UNIX is an operating system. The job of an operating system is to orchestrate the various parts of the computer to perform useful tasks. The operating system is the master controller of the computer, the glue that holds together all the components of the system, including the administrators, programmers, and users. When you want the computer to do something for you, like start a program, copy a file, or display the contents of a directory, it is the operating system that must perform those tasks for you.
UNIX was created in the late 1960s, in an effort to provide a multiuser, multitasking system for use by programmers. The philosophy behind the design of UNIX was to provide simple, yet powerful utilities that could be pieced together in a flexible manner to perform a wide variety of tasks.
The UNIX operating system comprises three parts: The kernel, the standard utility programs, and the system configuration files.
The kernel is the core of the UNIX operating system. Basically, the kernel is a large program that is loaded into memory when the machine is turned on, and it controls the allocation of hardware resources from that point forward.
These programs include simple utilities like cp, which copies files, and complex utilities, like the shell that allows you to issue commands to the operating system.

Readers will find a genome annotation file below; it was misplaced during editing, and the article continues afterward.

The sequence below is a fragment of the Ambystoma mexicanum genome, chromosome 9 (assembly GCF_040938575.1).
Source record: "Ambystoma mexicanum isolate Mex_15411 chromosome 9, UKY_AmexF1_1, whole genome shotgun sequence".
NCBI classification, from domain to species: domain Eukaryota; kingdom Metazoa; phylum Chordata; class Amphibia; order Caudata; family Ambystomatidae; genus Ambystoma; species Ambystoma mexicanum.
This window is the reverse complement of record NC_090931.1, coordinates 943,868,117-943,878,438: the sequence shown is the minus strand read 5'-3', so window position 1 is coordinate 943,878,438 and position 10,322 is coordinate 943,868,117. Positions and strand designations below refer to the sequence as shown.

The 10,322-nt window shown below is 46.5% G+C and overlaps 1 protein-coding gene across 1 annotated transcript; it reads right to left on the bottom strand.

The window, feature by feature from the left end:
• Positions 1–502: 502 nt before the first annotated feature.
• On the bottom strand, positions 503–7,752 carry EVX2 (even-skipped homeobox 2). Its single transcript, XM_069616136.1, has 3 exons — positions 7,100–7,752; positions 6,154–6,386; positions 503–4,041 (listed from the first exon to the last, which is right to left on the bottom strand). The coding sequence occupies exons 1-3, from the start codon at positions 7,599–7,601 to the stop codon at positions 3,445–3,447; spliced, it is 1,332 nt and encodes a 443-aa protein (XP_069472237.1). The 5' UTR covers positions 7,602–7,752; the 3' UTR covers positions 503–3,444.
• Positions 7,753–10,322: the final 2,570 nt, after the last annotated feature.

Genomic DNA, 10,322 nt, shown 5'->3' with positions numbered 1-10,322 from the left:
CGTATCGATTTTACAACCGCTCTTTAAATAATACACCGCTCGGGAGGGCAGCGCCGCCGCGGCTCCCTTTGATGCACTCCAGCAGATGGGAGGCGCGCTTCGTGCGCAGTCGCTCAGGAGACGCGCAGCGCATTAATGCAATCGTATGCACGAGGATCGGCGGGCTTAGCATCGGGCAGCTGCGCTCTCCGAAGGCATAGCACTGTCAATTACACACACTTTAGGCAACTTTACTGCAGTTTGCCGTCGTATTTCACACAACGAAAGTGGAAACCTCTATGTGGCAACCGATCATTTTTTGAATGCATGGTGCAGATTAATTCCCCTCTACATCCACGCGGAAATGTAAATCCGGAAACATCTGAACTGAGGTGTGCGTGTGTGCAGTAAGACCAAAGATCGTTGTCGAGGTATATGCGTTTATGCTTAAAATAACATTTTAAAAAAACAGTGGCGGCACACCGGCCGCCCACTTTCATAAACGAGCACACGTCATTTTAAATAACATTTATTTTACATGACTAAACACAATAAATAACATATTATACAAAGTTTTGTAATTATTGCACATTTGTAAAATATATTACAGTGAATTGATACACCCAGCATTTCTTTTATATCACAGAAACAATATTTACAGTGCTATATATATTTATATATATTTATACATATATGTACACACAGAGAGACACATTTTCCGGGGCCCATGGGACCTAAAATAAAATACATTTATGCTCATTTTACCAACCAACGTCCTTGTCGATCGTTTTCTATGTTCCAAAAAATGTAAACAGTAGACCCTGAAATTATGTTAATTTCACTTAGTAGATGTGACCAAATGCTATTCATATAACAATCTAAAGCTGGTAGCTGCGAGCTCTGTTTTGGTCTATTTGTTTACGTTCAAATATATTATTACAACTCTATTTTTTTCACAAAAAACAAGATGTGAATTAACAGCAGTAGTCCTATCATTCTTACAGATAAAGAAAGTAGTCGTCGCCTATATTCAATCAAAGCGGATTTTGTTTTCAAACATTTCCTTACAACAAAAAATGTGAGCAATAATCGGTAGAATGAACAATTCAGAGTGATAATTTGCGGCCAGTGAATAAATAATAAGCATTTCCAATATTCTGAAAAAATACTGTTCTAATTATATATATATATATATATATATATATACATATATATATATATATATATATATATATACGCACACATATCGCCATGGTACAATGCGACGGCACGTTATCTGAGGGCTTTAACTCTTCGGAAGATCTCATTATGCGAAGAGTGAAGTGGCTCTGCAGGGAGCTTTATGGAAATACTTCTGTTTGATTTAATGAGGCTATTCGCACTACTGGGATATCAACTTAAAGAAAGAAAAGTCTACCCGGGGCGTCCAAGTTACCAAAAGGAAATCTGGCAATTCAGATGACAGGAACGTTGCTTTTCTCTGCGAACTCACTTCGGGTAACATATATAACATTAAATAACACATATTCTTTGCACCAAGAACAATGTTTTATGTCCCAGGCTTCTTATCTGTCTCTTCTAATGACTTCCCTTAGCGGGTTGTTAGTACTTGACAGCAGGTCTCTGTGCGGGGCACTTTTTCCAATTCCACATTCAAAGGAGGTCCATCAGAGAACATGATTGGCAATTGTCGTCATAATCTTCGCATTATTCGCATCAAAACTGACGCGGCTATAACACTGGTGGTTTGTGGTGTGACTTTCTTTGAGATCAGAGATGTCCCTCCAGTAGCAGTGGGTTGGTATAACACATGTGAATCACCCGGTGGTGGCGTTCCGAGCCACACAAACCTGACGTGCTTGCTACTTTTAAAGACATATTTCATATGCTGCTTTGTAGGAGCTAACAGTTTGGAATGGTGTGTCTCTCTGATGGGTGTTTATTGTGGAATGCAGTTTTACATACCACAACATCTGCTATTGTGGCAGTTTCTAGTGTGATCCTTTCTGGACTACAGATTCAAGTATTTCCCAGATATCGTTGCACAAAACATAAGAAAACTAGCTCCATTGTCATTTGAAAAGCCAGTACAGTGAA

The system configuration files are read by the kernel, and some of the standard utilities. The UNIX kernel and the utilities are flexible programs, and certain aspects of their behavior can be controlled by changing the standard configuration files. One example of a system configuration file is the filesystem table "fstab" , which tells the kernel where to find all the files on the disk drives. Another example is the system log configuration file "syslog.conf", which tells the kernel how to record the various kinds of events and errors it may encounter.
When you first login, your current working directory is your home directory. Your home directory has the same name as your user-name, for example gkinsella, and it is where your personal files and subdirectories are saved.
To find out what is in your home directory, type
ls does not, in fact, cause all the files in your home directory to be listed, but only those ones whose name does not begin with a dot (.) Files beginning with a dot (.) are known as hidden files and usually contain important program configuration information. They are hidden because you should not change them unless you are familiar with UNIX!!!
To list all files in your home directory including those whose names begin with a dot, type
ls is an example of a command which can take options: -a is an example of an option. The options change the behaviour of the command. There are online manual pages that tell you which options a particular command can take, and how each option modifies the behaviour of the command. (See later in this tutorial)
To make a subdirectory called stuff in your current working directory type
To see the directory you have just created, type
The command cd directory means change the current working directory to "directory". The current working directory may be thought of as the directory you are in, i.e. your current position in the file-system tree.
To change to the directory you have just made, type
Type ls to see the contents (which should be empty)
Make another directory inside the stuff directory called backups
Still in the stuff directory, type
As you can see, in the stuff directory (and in all other directories), there are two directories called . and ..